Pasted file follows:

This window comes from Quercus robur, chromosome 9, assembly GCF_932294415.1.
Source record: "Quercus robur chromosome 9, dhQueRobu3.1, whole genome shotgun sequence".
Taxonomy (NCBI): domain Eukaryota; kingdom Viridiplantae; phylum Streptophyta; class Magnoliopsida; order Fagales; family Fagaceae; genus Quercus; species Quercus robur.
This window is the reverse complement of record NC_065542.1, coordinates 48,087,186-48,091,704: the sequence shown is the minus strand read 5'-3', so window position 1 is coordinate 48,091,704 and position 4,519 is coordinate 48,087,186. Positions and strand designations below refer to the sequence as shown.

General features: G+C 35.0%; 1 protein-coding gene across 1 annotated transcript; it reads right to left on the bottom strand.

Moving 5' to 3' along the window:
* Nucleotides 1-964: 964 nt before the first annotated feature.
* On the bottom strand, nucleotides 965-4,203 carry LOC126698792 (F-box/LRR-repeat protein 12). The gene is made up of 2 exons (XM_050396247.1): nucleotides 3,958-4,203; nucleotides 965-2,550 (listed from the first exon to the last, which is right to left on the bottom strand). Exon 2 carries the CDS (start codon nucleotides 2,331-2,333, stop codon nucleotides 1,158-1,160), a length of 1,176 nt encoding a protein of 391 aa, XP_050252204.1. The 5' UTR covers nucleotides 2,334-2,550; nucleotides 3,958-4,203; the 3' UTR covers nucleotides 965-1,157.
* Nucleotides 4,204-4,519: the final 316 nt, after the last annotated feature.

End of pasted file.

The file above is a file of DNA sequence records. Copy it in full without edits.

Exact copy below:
This window comes from Quercus robur, chromosome 9, assembly GCF_932294415.1.
Source record: "Quercus robur chromosome 9, dhQueRobu3.1, whole genome shotgun sequence".
Taxonomy (NCBI): domain Eukaryota; kingdom Viridiplantae; phylum Streptophyta; class Magnoliopsida; order Fagales; family Fagaceae; genus Quercus; species Quercus robur.
This window is the reverse complement of record NC_065542.1, coordinates 48,087,186-48,091,704: the sequence shown is the minus strand read 5'-3', so window position 1 is coordinate 48,091,704 and position 4,519 is coordinate 48,087,186. Positions and strand designations below refer to the sequence as shown.

General features: G+C 35.0%; 1 protein-coding gene across 1 annotated transcript; it reads right to left on the bottom strand.

Moving 5' to 3' along the window:
* Nucleotides 1-964: 964 nt before the first annotated feature.
* On the bottom strand, nucleotides 965-4,203 carry LOC126698792 (F-box/LRR-repeat protein 12). The gene is made up of 2 exons (XM_050396247.1): nucleotides 3,958-4,203; nucleotides 965-2,550 (listed from the first exon to the last, which is right to left on the bottom strand). Exon 2 carries the CDS (start codon nucleotides 2,331-2,333, stop codon nucleotides 1,158-1,160), a length of 1,176 nt encoding a protein of 391 aa, XP_050252204.1. The 5' UTR covers nucleotides 2,334-2,550; nucleotides 3,958-4,203; the 3' UTR covers nucleotides 965-1,157.
* Nucleotides 4,204-4,519: the final 316 nt, after the last annotated feature.